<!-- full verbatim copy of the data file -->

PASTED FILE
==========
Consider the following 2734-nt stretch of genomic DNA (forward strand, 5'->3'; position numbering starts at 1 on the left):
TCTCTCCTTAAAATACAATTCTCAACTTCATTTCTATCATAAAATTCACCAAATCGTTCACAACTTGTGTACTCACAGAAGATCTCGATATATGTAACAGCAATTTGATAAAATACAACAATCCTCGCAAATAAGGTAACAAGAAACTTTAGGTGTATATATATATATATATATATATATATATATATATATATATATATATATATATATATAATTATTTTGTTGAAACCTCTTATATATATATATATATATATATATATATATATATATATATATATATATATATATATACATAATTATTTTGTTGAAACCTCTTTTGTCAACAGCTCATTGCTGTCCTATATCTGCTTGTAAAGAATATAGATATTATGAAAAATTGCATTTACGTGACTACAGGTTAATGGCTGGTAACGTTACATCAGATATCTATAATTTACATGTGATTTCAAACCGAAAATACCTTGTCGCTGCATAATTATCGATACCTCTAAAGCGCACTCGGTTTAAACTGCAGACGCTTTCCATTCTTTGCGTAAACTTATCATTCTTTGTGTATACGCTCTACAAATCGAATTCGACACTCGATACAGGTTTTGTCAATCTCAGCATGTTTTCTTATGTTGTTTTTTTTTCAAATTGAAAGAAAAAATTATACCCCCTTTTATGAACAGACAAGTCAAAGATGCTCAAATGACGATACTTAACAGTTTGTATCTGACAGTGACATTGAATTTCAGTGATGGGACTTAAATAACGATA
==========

Consider the following 2734-nt stretch of genomic DNA (forward strand, 5'->3'; position numbering starts at 1 on the left):
TCTCTCCTTAAAATACAATTCTCAACTTCATTTCTATCATAAAATTCACCAAATCGTTCACAACTTGTGTACTCACAGAAGATCTCGATATATGTAACAGCAATTTGATAAAATACAACAATCCTCGCAAATAAGGTAACAAGAAACTTTAGGTGTATATATATATATATATATATATATATATATATATATATATATATATATATATATATAATTATTTTGTTGAAACCTCTTATATATATATATATATATATATATATATATATATATATATATATATATATATATATACATAATTATTTTGTTGAAACCTCTTTTGTCAACAGCTCATTGCTGTCCTATATCTGCTTGTAAAGAATATAGATATTATGAAAAATTGCATTTACGTGACTACAGGTTAATGGCTGGTAACGTTACATCAGATATCTATAATTTACATGTGATTTCAAACCGAAAATACCTTGTCGCTGCATAATTATCGATACCTCTAAAGCGCACTCGGTTTAAACTGCAGACGCTTTCCATTCTTTGCGTAAACTTATCATTCTTTGTGTATACGCTCTACAAATCGAATTCGACACTCGATACAGGTTTTGTCAATCTCAGCATGTTTTCTTATGTTGTTTTTTTTTCAAATTGAAAGAAAAAATTATACCCCCTTTTATGAACAGACAAGTCAAAGATGCTCAAATGACGATACTTAACAGTTTGTATCTGACAGTGACATTGAATTTCAGTGATGGGACTTAAATAACGATA